In addition, extensive MI can be the result of hypoxia due to carbon monoxide poisoning. Often develops with acute pulmonary disorders.
In rare cases, in children, coronary artery disease leading to extensive MI may be associated with Marfan syndrome, Kawasaki disease, Takayasu arteritis, progeria and cystic medial necrosis.
Consequences of extensive myocardial infarction
Acute myocardial infarction is associated with a 30% mortality rate; about 50% of deaths occur before arriving at the hospital. Another 5-10% of survivors die within the first year after myocardial infarction. Approximately half of all patients with MI are re-hospitalized within the first year after a heart attack.
In general, the course of the disease varies greatly and largely depends on the degree of myocardial necrosis, the residual functionality of the left ventricle, and whether the patient has been revascularized.
The most favorable effects are expected in the following cases:
- Successful early reperfusion (the patient was fibrinolized for 30 minutes or percutaneous coronary intervention within 90 minutes after the onset of a heart attack)
- Preserved left ventricular function
- Short-term and long-term treatment with beta-blocker inhibitors, aspirin and angiotensin-converting enzyme (ACE)
Less favorable effects are based on the following impact factors:
- Elderly age
- Presence of diabetes mellitus
- Presence in the anamnesis of vascular diseases (for example, cerebrovascular diseases or peripheral vascular diseases)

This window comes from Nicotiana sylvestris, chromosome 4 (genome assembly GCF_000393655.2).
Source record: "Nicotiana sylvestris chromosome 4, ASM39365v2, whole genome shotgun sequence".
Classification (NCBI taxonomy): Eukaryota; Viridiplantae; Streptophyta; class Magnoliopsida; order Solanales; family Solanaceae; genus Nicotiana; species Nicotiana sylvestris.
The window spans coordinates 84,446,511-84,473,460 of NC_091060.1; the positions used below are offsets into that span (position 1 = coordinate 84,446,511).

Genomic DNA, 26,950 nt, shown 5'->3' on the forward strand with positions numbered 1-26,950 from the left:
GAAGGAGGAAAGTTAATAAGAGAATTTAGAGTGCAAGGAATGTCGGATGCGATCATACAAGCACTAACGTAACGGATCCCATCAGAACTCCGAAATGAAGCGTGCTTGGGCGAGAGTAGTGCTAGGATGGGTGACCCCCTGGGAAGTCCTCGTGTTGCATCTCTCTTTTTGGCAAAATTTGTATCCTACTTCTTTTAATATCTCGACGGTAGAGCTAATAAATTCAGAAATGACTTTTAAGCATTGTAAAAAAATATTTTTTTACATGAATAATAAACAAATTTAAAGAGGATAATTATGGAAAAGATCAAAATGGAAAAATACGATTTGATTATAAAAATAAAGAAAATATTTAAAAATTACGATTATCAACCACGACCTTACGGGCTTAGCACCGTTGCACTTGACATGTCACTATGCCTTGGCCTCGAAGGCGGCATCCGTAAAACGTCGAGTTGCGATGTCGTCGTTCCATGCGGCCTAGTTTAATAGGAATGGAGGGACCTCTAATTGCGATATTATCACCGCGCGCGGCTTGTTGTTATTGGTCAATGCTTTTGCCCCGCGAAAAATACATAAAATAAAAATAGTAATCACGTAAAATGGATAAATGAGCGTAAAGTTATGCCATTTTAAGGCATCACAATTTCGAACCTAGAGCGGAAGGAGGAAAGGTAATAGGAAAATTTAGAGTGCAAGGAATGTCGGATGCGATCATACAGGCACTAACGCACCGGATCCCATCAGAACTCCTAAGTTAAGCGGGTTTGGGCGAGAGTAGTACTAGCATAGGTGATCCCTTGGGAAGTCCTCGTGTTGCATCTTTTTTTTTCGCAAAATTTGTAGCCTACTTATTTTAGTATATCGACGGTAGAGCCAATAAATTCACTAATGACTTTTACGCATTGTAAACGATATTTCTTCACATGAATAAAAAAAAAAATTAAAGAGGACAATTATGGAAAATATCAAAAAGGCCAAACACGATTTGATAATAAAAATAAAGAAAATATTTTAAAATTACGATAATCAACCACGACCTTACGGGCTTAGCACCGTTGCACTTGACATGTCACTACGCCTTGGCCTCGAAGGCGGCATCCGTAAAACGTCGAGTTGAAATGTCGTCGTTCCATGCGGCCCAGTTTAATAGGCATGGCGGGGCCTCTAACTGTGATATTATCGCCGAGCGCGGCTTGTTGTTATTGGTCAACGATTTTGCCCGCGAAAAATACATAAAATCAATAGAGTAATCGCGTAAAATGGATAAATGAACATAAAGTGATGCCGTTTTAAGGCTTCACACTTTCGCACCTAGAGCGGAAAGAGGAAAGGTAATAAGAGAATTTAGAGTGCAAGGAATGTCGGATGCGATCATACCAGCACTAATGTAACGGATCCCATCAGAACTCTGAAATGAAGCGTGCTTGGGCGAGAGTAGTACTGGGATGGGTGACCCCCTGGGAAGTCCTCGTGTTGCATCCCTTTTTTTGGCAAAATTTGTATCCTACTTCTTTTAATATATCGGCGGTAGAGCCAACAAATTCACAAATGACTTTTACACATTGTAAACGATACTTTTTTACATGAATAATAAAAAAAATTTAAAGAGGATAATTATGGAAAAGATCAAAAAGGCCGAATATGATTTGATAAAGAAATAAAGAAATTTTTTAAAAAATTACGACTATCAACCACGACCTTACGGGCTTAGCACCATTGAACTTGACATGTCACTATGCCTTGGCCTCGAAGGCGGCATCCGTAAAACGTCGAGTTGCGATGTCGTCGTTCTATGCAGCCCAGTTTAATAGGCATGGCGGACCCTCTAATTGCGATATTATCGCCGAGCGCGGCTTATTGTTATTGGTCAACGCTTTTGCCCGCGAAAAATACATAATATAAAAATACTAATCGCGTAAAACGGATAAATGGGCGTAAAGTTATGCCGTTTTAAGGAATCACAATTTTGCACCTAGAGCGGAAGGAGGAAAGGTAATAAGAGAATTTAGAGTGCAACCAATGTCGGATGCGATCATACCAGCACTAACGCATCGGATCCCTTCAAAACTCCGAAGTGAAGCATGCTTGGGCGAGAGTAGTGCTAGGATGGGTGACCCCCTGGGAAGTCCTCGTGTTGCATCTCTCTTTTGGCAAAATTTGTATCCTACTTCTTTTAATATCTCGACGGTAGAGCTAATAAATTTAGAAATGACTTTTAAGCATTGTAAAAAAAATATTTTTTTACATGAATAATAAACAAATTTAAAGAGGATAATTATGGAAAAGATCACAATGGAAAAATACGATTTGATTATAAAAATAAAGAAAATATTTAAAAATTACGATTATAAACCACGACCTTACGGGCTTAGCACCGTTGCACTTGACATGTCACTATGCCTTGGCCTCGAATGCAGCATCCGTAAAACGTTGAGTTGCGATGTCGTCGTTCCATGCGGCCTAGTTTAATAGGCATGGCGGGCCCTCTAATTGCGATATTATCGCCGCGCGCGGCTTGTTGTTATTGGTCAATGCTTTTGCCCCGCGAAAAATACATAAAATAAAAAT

- Delayed or unsuccessful reperfusion
- Poorly preserved function of the left ventricle (the strongest predictor of death)
- Determination of congestive heart failure or pronounced pulmonary edema
- Increased level of natriuretic peptide B-type
- Increased highly sensitive C-reactive protein, which is a nonspecific inflammatory marker
Complications also relate to the consequences of extensive myocardial infarction. They can arise immediately after a heart attack, then they are called early, or after a while, defined as late complications.
The most common complications of extensive MI:
- Ventricular aneurysm - severe damage to the heart muscle can lead to myocardial scarring and a weakened area of scar tissue that is capable of bursting.
- Severe forms of arrhythmia by type of ventricular tachycardia or ventricular fibrillation that occur due to impaired electrical impulses.
- Heart failure is when the heart is so damaged that it can no longer adequately pump blood to all parts of the body, resulting in stagnant phenomena.
- Smoothing of the mitral valve, because of which the mitral orifice is not completely closed. Occurs when a heart attack causes a disturbance of the papillary muscle.
- Atrial fibrillation is when the upper parts of the heart are chaotically contracted; which complicates the normal blood flow in the ventricles.
- Pericarditis is an inflammation of the pericardial sac.
- Pulmonary embolism is a blood clot that clogged the vessel in the lungs.
- Stroke - a blood clot that blocked blood flow in the brain vessel.
- Cardiac tamponade is the accumulation of fluid in the pericardial sac, which leads to cardiac arrest.
In nosocomial conditions, cardiogenic shock most often develops, which leads to fatal consequences.